It is easy to view the current low vacancy in the industrial market as a tremendous positive, and in many ways, it reflects general prosperity. But ultra-low vacancy can have both positive and negative side-effects on both the short-term and long-term prospects for the metro area. Low vacancy promotes rent inflation, which is mostly positive when it occurs in moderation. Rent inflation encourages new construction by making property development economically feasible. This, in turn, empowers lending on new construction and is essential to the cycle of cash flow through the economy. The significance of the ability to finance new development is often overlooked, but critical to economic growth.
Some of the adverse effects have to do with the low inventory of available space for local industry or recruitment of outside firms moving into this area. Ultra-low vacancy stymies expansion and job growth. In this environment, in a market, the size of Oklahoma City, excessively low vacancy translates to a limited number of available buildings or spaces within any given size range and more Buyers/Tenants than quality properties.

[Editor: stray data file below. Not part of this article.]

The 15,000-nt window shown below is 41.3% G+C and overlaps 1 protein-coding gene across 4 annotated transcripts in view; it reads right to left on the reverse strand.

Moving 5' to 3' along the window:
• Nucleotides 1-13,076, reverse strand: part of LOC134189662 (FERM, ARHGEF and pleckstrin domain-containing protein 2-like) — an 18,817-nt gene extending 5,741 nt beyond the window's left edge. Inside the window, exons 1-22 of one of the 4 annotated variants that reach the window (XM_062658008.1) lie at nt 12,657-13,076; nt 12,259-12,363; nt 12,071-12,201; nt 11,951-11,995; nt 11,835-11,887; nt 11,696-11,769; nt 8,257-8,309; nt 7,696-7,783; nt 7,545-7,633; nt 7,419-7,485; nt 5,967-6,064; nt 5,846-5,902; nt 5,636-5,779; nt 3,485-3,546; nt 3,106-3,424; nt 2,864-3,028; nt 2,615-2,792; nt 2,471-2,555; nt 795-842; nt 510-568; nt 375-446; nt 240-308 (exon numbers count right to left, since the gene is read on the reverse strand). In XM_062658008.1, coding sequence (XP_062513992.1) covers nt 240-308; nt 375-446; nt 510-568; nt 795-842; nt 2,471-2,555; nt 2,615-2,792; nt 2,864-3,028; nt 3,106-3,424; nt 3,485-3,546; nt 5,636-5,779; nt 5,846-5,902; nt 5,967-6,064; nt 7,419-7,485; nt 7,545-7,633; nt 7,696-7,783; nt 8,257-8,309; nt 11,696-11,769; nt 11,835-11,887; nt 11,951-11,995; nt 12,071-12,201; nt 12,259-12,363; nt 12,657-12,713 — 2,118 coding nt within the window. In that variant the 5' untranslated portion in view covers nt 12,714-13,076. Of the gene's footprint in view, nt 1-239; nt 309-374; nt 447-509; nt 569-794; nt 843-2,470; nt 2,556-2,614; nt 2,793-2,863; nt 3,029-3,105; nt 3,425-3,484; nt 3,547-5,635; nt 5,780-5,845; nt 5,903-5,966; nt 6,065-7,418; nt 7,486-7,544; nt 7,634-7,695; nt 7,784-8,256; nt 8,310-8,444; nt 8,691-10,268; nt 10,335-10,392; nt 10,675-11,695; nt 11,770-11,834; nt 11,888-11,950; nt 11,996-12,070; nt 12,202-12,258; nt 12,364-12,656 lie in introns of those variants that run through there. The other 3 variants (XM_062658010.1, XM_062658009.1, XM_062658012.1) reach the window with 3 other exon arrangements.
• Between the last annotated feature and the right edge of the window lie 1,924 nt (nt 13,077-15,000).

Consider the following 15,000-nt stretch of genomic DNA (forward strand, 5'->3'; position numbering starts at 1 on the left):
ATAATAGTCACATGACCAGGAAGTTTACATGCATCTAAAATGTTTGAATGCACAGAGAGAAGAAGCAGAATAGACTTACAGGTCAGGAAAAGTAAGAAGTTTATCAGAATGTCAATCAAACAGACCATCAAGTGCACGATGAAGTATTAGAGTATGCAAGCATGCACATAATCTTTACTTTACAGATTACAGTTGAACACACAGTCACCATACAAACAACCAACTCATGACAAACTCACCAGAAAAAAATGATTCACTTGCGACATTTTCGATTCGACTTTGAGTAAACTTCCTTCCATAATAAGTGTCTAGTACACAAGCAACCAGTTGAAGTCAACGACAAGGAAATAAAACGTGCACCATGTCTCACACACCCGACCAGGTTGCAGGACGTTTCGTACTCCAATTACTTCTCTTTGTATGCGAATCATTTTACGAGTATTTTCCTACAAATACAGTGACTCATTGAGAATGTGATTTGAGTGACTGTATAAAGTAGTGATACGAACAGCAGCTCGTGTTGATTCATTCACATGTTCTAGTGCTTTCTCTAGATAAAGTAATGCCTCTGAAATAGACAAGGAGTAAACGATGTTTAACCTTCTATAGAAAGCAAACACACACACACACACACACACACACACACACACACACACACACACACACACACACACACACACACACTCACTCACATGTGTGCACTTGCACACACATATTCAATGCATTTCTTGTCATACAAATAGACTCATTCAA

The actual rate of true industrial vacancy in Oklahoma City depends on who you ask. Everyone generally agrees on the amount of square footage of actually vacant industrial space, but the size of the total industrial base is a little more difficult. For a long time, we considered the entire industrial market to contain about 72 million square feet. That has undoubtedly grown over the last 20 years. The highest current estimate is 120 million square feet, and the low end is 82 million square feet. The difference is your definition of what constitutes an industrial facility. The high-end total market value results in a calculated vacancy rate of 3.9%, meager by any definition. The lower market size calculates a vacancy rate of 5.7%, still low. Reality is probably somewhere around 105 million square feet and 4.5% vacancy.